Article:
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Indianapolis won the final two games of the season in part by not having a turnover in either outing. Facing a Baltimore team with a plus-nine turnover ratio and in its stadium will be a challenge for the Colts offense. Winning the game could hinge on securing the football.





INDIANAPOLIS –The Colts had a successful season that was achieved while bucking a key principle of the game – protecting the football.

The Colts were minus-12 in turnover ratio, the seventh-worst total in franchise history and matching the number of 2011 when the club finished 2-14.

Turnover troubles started with four in the opener, and the Colts had seven outings with multiple miscues. 

In the club's five losses, the ratio was minus-14, and the Colts won the turnover battle only four times.  Two of those were in season-ending victories over Kansas City and Houston.

"We've had one turnover in the last three games, knock on wood," said Head Coach Chuck Pagano.  "We know that winning the turnover battle, when you look at all the stats, it's probably the biggest indicator that you can look at, other than points.  You win the turnover battle, you've got a great shot at winning."

Indianapolis had 20 of its 27 turnovers on the road, and they will be playing Sunday against a Baltimore unit that finished strongly down the stretch.

In the final six weeks, the Ravens allowed a 299.0 average to opposing offenses, the NFL's fourth-most stingy yardage total, ranking third in third-down conversions (28.2) and first downs allowed (98).  For the season, Baltimore tied for the second-fewest touchdown passes allowed (15), while ranking second in touchdown percent in the red zone (43.4).

Indianapolis was in good shape in the AFC playoff hunt after a 23-20 victory over Miami put the team at 5-3.  Indianapolis never fell back after creating separation in the race, but it did so while turnovers persisted.

At minus-16 entering the December 9 Tennessee game, Indianapolis had two first-half interceptions to fall to minus-18.

The first interception was returned for a touchdown, and the Colts trailed at intermission, 20-7.

Since then, there has been one turnover and Andrew Luck has thrown 106 passes without an interception.  Luck indicated this week there has been a concerted effort to secure the ball.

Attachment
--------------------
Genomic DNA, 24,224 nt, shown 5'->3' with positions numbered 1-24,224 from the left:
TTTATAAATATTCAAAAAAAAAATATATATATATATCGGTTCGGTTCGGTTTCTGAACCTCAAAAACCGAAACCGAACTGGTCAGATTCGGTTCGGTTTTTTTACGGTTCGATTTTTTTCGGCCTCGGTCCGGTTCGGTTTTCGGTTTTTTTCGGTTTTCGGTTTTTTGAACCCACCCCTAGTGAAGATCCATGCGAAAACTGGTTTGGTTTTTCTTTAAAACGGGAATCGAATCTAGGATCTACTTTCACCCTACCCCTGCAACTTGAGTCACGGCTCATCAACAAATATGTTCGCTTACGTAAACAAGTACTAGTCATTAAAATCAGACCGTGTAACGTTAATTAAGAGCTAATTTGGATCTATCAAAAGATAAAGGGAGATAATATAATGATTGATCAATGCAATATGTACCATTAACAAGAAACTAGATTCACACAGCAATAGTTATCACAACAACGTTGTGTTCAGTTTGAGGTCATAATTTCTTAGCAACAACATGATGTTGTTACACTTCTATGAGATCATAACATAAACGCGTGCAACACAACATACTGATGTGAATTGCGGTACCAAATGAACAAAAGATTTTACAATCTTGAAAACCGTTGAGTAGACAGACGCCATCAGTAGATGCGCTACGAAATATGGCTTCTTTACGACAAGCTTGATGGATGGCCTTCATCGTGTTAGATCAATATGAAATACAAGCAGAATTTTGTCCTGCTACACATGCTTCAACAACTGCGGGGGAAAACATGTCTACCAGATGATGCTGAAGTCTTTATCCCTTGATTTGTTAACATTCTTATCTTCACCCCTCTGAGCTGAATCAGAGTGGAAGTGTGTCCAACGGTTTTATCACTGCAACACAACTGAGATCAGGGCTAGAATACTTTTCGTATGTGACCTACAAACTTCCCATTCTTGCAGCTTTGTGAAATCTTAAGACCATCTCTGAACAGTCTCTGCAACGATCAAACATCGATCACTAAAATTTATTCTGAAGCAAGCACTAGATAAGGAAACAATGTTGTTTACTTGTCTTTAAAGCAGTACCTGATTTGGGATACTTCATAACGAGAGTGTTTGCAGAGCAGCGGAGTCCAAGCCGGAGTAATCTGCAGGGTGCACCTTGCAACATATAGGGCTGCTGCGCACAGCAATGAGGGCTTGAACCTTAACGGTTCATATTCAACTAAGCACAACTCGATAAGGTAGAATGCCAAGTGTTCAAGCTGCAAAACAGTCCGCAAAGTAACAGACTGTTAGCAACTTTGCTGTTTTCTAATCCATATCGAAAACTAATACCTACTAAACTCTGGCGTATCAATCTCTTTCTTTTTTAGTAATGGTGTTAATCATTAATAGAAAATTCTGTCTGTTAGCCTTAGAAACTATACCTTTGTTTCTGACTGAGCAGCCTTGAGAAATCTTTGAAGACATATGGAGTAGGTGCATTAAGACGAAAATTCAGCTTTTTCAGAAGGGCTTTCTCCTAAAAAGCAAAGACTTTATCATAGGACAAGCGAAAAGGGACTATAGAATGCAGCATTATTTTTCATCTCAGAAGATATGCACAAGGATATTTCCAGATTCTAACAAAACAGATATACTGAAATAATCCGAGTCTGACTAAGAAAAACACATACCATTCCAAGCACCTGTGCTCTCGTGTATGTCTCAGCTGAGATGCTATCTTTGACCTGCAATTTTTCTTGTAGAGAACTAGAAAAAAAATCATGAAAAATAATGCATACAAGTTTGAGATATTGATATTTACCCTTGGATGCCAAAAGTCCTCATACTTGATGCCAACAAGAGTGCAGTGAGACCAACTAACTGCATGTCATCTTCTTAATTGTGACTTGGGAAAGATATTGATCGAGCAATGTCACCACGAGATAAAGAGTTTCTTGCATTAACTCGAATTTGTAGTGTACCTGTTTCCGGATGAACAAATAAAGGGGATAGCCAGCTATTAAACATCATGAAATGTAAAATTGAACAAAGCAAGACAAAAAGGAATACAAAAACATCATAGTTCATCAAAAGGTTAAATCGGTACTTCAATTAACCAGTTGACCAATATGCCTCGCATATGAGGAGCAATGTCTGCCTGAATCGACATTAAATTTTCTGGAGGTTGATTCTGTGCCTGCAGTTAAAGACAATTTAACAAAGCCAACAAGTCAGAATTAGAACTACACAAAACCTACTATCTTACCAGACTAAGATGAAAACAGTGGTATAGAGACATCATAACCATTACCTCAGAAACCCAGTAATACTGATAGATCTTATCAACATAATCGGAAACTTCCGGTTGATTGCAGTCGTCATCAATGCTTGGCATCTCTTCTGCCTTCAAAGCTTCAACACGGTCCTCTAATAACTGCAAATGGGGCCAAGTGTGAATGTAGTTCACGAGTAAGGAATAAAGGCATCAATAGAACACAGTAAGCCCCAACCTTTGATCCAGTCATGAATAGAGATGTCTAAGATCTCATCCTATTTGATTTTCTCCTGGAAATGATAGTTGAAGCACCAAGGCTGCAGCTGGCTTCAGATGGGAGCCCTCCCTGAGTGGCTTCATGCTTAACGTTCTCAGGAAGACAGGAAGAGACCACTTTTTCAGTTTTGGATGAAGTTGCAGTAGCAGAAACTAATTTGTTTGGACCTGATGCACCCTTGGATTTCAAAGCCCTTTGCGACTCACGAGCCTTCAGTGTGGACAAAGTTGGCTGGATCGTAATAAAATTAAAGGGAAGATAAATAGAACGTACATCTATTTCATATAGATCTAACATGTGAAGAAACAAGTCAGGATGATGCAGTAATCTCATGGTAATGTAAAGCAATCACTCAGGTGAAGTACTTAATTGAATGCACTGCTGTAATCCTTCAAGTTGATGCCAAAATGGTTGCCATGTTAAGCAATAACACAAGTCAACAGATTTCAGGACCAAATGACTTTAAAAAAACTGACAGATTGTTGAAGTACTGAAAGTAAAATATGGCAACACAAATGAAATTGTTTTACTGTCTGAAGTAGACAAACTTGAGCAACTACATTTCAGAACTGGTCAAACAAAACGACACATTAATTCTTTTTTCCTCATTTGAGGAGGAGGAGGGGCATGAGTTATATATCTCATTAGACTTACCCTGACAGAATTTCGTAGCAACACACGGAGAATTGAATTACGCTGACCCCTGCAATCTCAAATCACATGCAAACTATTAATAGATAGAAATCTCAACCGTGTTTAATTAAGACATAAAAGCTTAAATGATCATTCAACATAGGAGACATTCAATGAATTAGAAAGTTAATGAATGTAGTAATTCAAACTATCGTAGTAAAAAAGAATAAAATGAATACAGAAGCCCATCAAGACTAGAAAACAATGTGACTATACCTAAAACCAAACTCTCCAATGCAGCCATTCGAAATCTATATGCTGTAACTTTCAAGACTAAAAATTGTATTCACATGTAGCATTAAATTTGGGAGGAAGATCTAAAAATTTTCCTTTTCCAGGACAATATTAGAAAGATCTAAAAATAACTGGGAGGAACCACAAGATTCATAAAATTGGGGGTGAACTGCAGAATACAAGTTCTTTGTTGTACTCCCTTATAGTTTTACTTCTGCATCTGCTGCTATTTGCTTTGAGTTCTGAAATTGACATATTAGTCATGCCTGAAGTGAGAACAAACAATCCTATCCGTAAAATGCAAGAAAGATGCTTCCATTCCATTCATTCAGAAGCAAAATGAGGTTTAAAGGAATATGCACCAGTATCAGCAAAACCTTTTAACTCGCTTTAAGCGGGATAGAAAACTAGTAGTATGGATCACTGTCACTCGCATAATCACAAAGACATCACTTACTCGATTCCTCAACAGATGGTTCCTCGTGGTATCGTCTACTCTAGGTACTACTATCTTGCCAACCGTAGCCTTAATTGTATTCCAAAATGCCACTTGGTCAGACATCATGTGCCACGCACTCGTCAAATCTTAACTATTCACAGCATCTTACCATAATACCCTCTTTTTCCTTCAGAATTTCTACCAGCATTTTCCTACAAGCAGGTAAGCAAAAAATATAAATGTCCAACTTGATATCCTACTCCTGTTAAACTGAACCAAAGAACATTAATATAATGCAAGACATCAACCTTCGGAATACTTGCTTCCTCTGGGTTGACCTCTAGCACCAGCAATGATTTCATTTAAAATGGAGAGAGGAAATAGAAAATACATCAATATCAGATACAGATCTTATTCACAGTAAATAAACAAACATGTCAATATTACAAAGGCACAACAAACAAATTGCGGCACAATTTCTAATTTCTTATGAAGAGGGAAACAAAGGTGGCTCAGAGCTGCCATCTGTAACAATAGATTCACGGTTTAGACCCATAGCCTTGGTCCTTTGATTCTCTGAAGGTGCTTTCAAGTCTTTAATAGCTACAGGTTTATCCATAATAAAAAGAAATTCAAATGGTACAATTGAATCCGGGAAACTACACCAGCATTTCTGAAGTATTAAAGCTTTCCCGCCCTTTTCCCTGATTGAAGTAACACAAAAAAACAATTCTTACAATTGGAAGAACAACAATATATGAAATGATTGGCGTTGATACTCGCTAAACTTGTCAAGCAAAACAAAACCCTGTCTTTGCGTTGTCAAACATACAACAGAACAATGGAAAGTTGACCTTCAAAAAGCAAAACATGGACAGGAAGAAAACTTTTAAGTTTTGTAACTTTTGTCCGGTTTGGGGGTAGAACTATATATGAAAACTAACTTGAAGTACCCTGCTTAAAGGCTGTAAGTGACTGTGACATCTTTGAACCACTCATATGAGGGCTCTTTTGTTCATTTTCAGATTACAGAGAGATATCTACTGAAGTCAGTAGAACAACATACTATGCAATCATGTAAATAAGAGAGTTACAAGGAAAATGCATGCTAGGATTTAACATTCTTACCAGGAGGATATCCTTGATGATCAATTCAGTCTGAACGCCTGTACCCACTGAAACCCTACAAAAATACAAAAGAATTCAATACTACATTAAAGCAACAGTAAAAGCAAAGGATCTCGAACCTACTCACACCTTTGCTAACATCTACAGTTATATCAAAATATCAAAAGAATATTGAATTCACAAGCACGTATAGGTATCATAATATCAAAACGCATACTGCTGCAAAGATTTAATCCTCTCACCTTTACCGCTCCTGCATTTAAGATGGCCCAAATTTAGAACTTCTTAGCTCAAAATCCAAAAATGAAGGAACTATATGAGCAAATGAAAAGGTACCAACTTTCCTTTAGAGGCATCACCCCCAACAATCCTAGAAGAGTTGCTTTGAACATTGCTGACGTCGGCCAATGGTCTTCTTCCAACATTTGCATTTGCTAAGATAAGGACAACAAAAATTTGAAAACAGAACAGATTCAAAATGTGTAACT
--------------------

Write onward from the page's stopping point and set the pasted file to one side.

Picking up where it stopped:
"I guess it was a sore spot," said Luck.  "I know a lot of games, I felt like those interceptions, fumbles really killed any momentum we had, or killed our chance to win.

"It's something you focus on as a quarterback, limiting turnovers.  I wish maybe it could have come a little sooner, but (I'm) glad to stay away from the interceptions the last few weeks.

"What a challenge this defense presents this week in that department.  We'll have to be on it.  I'll have to be on it for us to have a chance."

Luck pieced together one of the most successful rookie seasons ever, leading an attack that took its shots downfield. 

The Colts had a 12.9 completion average, third-best in the league and exceeded only by Carolina (13.8) and Tampa Bay (13.3).  Only five other teams topped a 12.0 average.

Luck (339-of-627 passing for 4,374 yards) ranked fifth in attempts, 10th in completions, seventh in yards and 17th in yards per attempt (6.98). 

According to Advanced NFL Stats, Luck was third in the league in percentage of deep attempts at 27 percent (passes where the targeted receiver is greater than 15 yards downfield), ranking behind Jay Cutler (28.6) and Colin Kaepernick (27.5).

Dwayne Allen cites Luck's determination to protect the ball.  

"I count that to Andrew," said Allen.  "Andrew has done a great job of tackling that problem head on.  He knew he was a little loose with his ball handling on the road in certain situations.  He wanted to correct that.  In practice (and) walk-throughs, he was mindful of taking care of the ball and putting it away."

While part of success is protecting the ball, Luck says the instruction he receives from Bruce Arians is to be aggressive, not cautious, as well as to feel the game and not play robotic.

He loves the tutelage and can process the instruction which could seem contradictory.  Doing so is necessary in balancing the demands of sport's toughest position.

"I think (it's) just knowing when to take your chances," said Luck.  "I think that's something that I've got a little bit better at this year.  Then is just being accurate with the football.  I wish I could be more accurate.  I've got a lot to improve in that department. (It's just) tempering your chances, knowing when to take them."

ARIANS ABSENT -- Offensive coordinator Bruce Arians was not at the club's practice on Thursday.  Arians was ill and hopes to return tomorrow.

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